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In the world of scientific journals and medical studies, there are dozens of reports about chronic pain all finding the same thing — that it often goes hand in hand with chemical dependency and substance abuse. Of course, each of the researchers, scientists, and doctors have their own thoughts on the matter, but they all pretty much come back to the point that chronic pain starts a vicious cycle that often leads to relying on some type of painkillers. It’s an issue that’s plagued mankind since the pain reducing properties of opium were discovered several millennia ago, and there’s no sign of it going away anytime soon.

Pain and Suffering

Regardless of what type of chronic pain a person may be dealing with, constantly being uncomfortable leads to a loss of both productivity during the day and sleep at night. Without the ability to function at a normal level, people are more likely to turn to controlled substances — whether they’re opioids, alcohol, or even cannabis-based — as a means to cut down on their discomfort and get back to a more regular lifestyle.

Unfortunately, what’s first used in moderation can quickly fall into a pattern of dependency and abuse. Even before true withdrawal symptoms would set in, just going back to the status quo of annoying (or possibly agonizing) pain can be bad enough to keep the painkiller usage going around the clock. The chronic pain sufferers end up having to increase the dosage to get the same result once they’ve become accustomed to the 24-hour usage, and things can quickly spiral out of control from there.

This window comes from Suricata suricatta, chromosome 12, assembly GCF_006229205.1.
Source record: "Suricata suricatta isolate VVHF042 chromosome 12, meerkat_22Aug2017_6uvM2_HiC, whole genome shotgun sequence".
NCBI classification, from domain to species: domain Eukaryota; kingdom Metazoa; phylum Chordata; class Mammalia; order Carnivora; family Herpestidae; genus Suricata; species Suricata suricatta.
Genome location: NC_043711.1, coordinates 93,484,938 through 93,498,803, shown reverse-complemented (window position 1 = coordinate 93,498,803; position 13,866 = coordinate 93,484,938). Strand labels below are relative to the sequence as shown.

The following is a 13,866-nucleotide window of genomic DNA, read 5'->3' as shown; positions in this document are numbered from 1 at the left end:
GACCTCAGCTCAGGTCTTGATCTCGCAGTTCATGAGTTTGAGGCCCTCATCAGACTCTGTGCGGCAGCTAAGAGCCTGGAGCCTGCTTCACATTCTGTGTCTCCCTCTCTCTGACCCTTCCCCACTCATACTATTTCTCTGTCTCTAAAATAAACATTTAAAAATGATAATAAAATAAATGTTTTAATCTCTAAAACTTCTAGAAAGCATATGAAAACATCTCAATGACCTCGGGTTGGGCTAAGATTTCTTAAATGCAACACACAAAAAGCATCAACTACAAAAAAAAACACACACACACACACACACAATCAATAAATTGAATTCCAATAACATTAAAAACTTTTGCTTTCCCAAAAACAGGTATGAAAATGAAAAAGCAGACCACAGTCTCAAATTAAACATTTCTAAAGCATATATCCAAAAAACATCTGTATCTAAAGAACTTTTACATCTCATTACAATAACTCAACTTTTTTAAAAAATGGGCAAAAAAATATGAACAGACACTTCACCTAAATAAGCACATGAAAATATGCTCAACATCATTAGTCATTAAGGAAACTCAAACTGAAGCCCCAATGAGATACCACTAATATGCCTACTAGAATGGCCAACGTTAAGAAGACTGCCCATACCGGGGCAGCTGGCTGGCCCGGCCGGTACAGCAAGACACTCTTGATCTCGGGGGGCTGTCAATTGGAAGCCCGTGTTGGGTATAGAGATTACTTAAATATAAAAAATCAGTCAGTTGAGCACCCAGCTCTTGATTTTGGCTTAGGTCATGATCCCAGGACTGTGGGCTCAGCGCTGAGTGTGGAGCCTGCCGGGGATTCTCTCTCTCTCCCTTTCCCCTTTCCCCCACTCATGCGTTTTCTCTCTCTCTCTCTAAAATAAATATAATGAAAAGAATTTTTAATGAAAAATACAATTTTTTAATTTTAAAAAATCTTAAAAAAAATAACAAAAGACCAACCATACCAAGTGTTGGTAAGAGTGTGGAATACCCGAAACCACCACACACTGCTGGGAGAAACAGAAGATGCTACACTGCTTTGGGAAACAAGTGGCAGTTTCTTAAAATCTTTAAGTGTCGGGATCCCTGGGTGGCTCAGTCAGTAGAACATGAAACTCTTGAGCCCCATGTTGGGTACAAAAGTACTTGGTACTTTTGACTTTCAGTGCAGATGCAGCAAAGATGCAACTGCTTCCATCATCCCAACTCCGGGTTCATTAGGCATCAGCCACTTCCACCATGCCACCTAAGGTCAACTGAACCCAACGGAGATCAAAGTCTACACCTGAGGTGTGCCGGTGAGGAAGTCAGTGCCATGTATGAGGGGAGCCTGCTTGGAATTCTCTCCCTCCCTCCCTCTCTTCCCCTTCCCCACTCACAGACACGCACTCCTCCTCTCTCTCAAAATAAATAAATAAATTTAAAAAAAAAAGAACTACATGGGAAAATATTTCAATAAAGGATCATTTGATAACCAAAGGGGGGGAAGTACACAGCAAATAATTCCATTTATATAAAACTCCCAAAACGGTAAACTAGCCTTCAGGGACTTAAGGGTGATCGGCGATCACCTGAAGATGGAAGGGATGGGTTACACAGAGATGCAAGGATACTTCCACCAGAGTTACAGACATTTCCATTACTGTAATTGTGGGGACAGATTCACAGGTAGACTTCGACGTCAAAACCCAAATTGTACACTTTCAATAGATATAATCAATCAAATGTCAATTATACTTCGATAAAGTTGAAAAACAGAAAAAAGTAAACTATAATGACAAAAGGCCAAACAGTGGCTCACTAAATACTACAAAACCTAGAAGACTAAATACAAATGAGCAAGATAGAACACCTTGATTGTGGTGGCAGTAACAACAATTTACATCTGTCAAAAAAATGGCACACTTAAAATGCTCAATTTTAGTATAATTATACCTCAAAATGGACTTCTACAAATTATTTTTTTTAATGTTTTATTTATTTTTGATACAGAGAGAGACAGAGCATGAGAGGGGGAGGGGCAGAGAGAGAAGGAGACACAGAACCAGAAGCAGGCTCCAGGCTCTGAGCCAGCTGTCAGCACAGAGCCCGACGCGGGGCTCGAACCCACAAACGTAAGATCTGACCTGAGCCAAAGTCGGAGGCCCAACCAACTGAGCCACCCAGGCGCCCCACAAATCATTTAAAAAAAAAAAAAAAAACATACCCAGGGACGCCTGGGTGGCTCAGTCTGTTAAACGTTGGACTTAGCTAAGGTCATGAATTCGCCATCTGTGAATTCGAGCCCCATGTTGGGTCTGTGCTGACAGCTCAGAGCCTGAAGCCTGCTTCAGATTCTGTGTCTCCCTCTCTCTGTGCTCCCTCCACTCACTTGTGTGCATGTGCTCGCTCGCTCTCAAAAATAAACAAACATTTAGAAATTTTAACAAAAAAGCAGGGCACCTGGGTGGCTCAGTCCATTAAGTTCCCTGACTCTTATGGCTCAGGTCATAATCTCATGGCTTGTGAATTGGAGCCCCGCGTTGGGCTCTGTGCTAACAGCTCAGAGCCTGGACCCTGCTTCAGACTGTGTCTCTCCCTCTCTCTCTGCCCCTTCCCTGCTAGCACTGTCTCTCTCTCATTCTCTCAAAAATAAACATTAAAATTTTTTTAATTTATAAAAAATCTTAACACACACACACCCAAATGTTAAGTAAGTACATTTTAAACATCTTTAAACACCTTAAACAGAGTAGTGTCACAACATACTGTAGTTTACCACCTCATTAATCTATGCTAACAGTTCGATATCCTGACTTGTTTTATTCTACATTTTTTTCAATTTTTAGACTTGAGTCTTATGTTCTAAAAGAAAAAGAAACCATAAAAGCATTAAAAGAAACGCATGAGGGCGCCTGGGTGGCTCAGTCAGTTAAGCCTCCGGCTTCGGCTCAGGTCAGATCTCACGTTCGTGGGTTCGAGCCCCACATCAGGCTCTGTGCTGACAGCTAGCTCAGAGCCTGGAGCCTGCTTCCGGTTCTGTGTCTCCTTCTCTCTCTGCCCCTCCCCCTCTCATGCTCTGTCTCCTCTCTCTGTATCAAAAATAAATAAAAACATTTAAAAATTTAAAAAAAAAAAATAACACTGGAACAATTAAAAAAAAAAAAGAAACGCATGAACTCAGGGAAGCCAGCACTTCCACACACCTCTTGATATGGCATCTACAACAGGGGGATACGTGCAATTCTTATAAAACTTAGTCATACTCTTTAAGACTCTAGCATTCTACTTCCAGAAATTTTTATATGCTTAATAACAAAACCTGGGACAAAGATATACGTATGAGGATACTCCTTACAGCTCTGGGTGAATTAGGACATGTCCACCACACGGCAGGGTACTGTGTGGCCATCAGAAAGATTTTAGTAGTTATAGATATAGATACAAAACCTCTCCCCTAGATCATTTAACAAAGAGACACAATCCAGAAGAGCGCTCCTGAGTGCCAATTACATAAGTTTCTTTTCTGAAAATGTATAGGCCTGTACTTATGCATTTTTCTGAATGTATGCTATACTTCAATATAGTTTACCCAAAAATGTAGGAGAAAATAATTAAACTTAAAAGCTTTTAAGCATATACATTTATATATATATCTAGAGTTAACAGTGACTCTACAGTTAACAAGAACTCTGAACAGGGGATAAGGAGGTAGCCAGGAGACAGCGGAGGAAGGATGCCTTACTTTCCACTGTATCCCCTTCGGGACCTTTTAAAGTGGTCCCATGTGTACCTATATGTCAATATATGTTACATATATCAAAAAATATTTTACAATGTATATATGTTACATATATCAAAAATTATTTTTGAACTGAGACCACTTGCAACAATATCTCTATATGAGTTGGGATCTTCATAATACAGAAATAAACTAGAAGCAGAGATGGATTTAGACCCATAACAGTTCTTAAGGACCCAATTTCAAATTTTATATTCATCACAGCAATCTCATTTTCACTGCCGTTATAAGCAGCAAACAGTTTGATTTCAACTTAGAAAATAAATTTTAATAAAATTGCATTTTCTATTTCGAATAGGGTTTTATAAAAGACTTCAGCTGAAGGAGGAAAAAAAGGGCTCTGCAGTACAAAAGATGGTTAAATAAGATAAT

In addition to the physical discomfort, the mental and emotional strain of chronic pain can also play a major factor in developing a chemical dependency. The constant state of discomfort can lead to increased aggression, feelings of hopelessness, depression, and a wide variety of other unpleasant mental states — which are then often exacerbated by lack of sleep — leaving the person even more susceptible to substance abuse than ever before.

Factoring in how quickly chemical dependency can get out of hand for even the healthiest individual, the descent for someone suffering from chronic pain can take over before it is even noticed. The good news is that even the worst case scenarios can be turned around with some help and a push in the right direction from a treatment program that specializes in treating chronic pain without medication.

Treatment for Chronic Pain

Treatment for chronic pain in a comprehensive pain rehabilitation program can include a combination of medical and psychological care, cognitive behavioral therapy, psychoeducation and physical and occupational therapy. Although chronic pain may not go away entirely, its severity and the impact on our emotional well-being can be significantly lessened with a comprehensive pain rehabilitation program, coupled with a change in diet, light exercise, and a variety of other lifestyle switches.

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